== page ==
I hate going downhill. I would climb all day if I could but, as the saying goes, what goes up must come down. It’s a technical skill that has held me back, lead to tears, frustrating performances, and was even one of the factors that lead to me to favour triathlon over road racing. This year, however, I decided to face reality, put on my big girl bibs, and learn how to descend properly.
It took about six months of real, focused practice but my hands weren’t clenching the brakes for dear life anymore. I started to gain confidence and then even speed on corners and descents. I wouldn’t say it had become natural by any means but in the battle to descend better, I was finally winning. Then came the inevitable.
Looking back now I should’ve read the writing on the wall. I had two punctures and a wheel mechanical before I had even left the house but, of course, nothing was standing in between me and the three hours I had planned that afternoon. I would like to say that it had been raining or have some form of excuse but, with only 30min of my ride left, suddenly my bike was gong sideways. I was heading down a short descent taking a wide right hander when, for no clear reason, my back wheel seemed to be beating my front wheel down the hill. Sometimes you have time to realize you are going to crash but this time there was no realization process. I seemed to just be “in it,” skidding sideways, knowing I was about to hit the deck.
Like a five year old, I think I sat on the pavement for a few seconds in silence before I started to cry. My tears were reacting to the overwhelming situation as I seemed to be, at least while the adrenaline was still flowing, not in any serious physical pain. Nonetheless, I sobbed like a baby as cars gathered and kind people rushed to my aid.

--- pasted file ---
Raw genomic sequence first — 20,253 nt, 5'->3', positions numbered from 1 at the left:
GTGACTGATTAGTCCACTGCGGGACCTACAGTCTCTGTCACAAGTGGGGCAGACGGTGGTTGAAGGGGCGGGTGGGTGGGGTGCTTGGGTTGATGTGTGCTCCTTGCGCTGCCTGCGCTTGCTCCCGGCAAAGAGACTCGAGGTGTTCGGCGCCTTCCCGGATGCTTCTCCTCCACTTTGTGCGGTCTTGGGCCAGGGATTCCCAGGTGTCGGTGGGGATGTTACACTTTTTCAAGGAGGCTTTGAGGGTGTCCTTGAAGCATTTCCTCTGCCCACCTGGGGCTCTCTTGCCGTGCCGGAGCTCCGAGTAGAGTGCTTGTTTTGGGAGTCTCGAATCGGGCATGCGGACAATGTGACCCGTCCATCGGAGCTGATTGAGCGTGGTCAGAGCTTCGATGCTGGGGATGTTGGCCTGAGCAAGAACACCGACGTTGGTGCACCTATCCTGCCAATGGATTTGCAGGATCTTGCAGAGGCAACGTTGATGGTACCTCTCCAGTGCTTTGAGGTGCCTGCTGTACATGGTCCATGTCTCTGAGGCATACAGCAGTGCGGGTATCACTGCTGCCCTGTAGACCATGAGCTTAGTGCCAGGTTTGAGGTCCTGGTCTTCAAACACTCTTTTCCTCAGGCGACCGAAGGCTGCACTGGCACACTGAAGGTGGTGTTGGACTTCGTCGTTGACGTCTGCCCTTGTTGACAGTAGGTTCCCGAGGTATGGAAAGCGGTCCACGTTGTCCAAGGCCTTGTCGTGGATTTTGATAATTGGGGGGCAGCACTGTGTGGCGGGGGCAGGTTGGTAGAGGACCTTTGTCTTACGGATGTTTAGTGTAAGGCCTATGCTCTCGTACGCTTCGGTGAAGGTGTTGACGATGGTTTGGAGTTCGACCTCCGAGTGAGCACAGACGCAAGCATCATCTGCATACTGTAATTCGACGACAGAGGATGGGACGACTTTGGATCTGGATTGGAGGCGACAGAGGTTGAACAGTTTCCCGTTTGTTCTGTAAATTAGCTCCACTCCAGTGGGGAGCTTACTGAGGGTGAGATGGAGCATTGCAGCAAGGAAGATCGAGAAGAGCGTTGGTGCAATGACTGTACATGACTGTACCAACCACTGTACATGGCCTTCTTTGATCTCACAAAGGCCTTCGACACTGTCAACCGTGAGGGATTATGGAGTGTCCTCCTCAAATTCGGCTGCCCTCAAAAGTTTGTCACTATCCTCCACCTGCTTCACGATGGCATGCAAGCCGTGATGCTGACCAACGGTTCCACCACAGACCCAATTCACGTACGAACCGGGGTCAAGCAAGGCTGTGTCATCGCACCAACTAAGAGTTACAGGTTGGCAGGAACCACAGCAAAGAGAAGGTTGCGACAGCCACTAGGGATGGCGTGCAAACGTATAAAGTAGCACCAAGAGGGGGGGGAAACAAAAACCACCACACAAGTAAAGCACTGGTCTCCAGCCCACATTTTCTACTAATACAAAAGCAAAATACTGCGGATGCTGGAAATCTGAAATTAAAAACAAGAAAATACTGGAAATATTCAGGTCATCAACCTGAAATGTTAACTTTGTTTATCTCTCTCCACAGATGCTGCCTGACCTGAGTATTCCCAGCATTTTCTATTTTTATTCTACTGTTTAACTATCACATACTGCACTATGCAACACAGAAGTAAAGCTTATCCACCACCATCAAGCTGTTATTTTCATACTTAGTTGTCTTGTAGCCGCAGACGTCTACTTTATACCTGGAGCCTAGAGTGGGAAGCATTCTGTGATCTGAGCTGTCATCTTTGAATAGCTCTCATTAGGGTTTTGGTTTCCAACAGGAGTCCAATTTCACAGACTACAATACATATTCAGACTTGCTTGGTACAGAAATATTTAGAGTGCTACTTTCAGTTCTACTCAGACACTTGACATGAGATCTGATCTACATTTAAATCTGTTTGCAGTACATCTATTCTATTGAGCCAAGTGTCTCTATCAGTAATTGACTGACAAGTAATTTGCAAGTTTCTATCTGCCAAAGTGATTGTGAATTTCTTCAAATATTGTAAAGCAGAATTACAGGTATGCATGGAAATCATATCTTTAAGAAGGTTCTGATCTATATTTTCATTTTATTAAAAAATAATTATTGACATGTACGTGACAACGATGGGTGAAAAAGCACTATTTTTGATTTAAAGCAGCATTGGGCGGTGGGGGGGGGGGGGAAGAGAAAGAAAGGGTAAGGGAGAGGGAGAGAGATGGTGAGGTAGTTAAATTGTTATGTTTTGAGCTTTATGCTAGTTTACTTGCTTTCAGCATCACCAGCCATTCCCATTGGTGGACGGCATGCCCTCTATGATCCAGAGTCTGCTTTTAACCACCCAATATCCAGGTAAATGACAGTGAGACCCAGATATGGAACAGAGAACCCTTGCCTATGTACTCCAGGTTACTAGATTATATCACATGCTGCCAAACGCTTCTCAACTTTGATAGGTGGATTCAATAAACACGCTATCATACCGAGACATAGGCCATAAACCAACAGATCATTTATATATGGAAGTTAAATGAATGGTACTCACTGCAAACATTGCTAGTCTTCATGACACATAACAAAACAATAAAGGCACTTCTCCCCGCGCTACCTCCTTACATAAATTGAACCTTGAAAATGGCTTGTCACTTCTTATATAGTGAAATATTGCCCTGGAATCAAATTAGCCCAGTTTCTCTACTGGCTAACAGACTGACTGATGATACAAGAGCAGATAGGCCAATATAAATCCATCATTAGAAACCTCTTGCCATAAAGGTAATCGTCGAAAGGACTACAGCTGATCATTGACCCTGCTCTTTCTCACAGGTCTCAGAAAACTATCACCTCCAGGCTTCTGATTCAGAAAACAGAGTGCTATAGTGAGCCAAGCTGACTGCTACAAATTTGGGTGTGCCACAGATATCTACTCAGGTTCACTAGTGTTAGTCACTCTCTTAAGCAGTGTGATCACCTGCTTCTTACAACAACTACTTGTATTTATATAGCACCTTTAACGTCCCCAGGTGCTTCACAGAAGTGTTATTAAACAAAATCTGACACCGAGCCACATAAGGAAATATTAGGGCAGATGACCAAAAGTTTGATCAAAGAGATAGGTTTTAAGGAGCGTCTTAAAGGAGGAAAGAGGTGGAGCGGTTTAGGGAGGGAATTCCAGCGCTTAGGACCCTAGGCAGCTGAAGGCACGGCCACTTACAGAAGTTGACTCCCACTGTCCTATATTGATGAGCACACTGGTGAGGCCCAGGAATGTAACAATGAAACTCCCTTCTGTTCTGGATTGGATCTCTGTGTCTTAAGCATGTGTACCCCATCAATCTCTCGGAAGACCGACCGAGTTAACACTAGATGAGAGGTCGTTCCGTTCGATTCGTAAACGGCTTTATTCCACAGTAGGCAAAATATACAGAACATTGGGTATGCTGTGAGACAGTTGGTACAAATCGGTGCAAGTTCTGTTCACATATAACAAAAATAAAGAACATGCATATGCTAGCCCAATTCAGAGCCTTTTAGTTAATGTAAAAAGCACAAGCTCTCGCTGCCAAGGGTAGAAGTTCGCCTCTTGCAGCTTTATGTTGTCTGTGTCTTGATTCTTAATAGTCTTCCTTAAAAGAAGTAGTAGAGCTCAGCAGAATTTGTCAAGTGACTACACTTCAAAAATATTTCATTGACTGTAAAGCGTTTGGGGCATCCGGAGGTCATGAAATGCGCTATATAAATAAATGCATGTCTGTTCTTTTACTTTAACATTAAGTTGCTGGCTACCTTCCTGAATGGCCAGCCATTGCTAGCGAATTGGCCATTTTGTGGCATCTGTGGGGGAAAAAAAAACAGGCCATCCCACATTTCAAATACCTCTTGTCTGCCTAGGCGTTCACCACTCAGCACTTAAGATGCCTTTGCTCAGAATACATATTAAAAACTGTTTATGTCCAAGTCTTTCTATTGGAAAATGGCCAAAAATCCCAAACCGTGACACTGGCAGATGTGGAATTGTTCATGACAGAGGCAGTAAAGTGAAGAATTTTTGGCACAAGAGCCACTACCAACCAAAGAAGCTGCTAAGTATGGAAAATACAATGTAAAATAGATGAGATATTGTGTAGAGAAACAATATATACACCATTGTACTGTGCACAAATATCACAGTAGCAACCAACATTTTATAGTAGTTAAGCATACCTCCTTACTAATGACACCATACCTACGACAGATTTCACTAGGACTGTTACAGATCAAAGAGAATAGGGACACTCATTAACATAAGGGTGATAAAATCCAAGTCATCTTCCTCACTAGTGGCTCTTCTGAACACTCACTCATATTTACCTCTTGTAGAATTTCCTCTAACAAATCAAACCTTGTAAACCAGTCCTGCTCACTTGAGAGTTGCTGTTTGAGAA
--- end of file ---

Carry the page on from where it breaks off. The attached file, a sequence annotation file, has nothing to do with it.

A nice lady pulled me up off the ground (really, I did little to help her) and, as I stood there fiddling with my cell phone, the scene of people seemed to continue in front of me like I was a spectator. At that time, my brain finally joined the party. I calmed down, answered all their questions, denied the need for an ambulance, and announced my realization: “I think I’m okay.” I checked over my bike, convincingly spinning my wheels and pushing my shifter back in place. I profusely thanked everyone–in Catalan– and with my roasties well hidden under my winter layers, eventually they seemed convinced enough to let me go.
I gingerly started to ride again then my phone finally rang. “I’m okay and by the time you drive to me I’ll be home,” the logical part of me said, stiffiling cries from my emotional side. I set out to tackle the last 10kms and as I descended slower than a glacier, I realized all my new confidence was laying on the tar a kilometre behind me. Just as I was getting over a five-year fear, it all came crashing down.
A few kilometres from home, I pick up a car escort from someone who wasn’t convinced by my shaky voice over the phone but I completed the final 2km on my bike, not noticing my stem was somewhat sideways. Cleaned up, in pyjamas, covered in ice-packs and anti-bacterial cream, I went through the crash, trying to find some form of explanation but I could only deduce the road was wet and that, in some weird twist of fate, I was going too fast. I always thought descending was a skill that would eventually become second-nature but now I realize it’s always going to be a life-long downhill battle.
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